7. The Controller and TAC should reconvene in 3 years to reconsider feasibility, density bonus, and other issues, and produce an updated report.

And from the summary of dissent from TAC members and local affordable housing developers, John Elberling (TODCO) and Whitney Jones (Chinatown Community Development Corporation), who advocated for higher percentages of affordable housing and challenged the report’s methodology and appropriateness:

“…it should come as no surprise that a TAC process composed of 5 for-profit housing developers/financiers, 1 mega-national nonprofit developer, and 2 San Francisco community affordable housing developers finally voted 6-2 to recommend the Alternative that…(1) maximizes windfall profits for developers/land owners from the new State Density Bonus Law, [and] (2) provides the least Affordable Inclusionary Housing for the people of our City.”

San Francisco’s Board of Supervisors will now be tasked with either adopting or challenging the Office of the Controller’s recommendations.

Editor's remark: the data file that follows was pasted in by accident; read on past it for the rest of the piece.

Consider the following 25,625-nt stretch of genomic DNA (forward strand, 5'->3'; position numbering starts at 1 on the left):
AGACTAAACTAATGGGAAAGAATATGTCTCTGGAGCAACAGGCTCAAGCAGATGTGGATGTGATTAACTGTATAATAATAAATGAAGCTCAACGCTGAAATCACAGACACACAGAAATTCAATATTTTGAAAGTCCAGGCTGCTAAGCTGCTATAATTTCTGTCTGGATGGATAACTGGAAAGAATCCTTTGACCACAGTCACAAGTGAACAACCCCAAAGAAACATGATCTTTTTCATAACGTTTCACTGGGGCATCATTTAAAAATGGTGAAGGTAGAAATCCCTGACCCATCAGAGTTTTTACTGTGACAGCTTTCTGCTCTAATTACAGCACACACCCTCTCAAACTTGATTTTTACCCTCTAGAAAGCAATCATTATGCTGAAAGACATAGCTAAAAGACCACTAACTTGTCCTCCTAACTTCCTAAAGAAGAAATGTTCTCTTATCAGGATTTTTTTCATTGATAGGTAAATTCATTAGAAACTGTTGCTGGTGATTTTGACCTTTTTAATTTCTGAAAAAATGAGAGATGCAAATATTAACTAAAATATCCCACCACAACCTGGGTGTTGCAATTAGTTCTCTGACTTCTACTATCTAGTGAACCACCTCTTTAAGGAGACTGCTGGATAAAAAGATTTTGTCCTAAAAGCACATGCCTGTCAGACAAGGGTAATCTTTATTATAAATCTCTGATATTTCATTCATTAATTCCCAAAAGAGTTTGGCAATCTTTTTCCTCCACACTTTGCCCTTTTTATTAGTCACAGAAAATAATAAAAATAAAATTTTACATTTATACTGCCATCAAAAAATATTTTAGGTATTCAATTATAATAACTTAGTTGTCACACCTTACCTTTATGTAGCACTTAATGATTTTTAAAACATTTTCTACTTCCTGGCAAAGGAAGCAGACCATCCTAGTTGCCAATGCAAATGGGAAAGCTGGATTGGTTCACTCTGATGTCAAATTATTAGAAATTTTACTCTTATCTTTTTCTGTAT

25 thoughts on “The City’s Affordable Housing Recommendations and Dissent”
    1. Serious question – what do you mean by “veterans”? Are you referring to military personnel who have served in combat? Or does your definition include anyone who has served in the military? If it’s the latter, you’re crazy. I see no reason to laud a lifetime of benefits on someone just because they spent three years washing dishes at Fort Ord.

    1. I was curious about that as well, but it seems from the 2 dissenting members that they think this is really not pushing the envelope and will allow developers to continue making big bucks. Have you seen other info on how this would affect profitability?

      [Editor’s Note: See the Controller’s Report, as linked above.]

  1. i dont think the BMR % or houshold income requirments should change for sales. For rentals, it makes sense. But i dont understand why we would require subsidizing sales. If you cant afford to buy, you should rent. This is what any reasonable per of means would do.

    1. And if you can’t afford to buy or rent in San Francisco, there are plenty of affordable cities that you can move to. In fact I’d say at least half my friends, all successful professionals, have already fled the high prices here. And I am following soon. Why should you, precious snowflake, be any different?

  2. This makes me sick. As a former custodian, factory worker, etc., I had to work my *** off to be successful. Why should people get handouts because they don’t want to make sacrifices?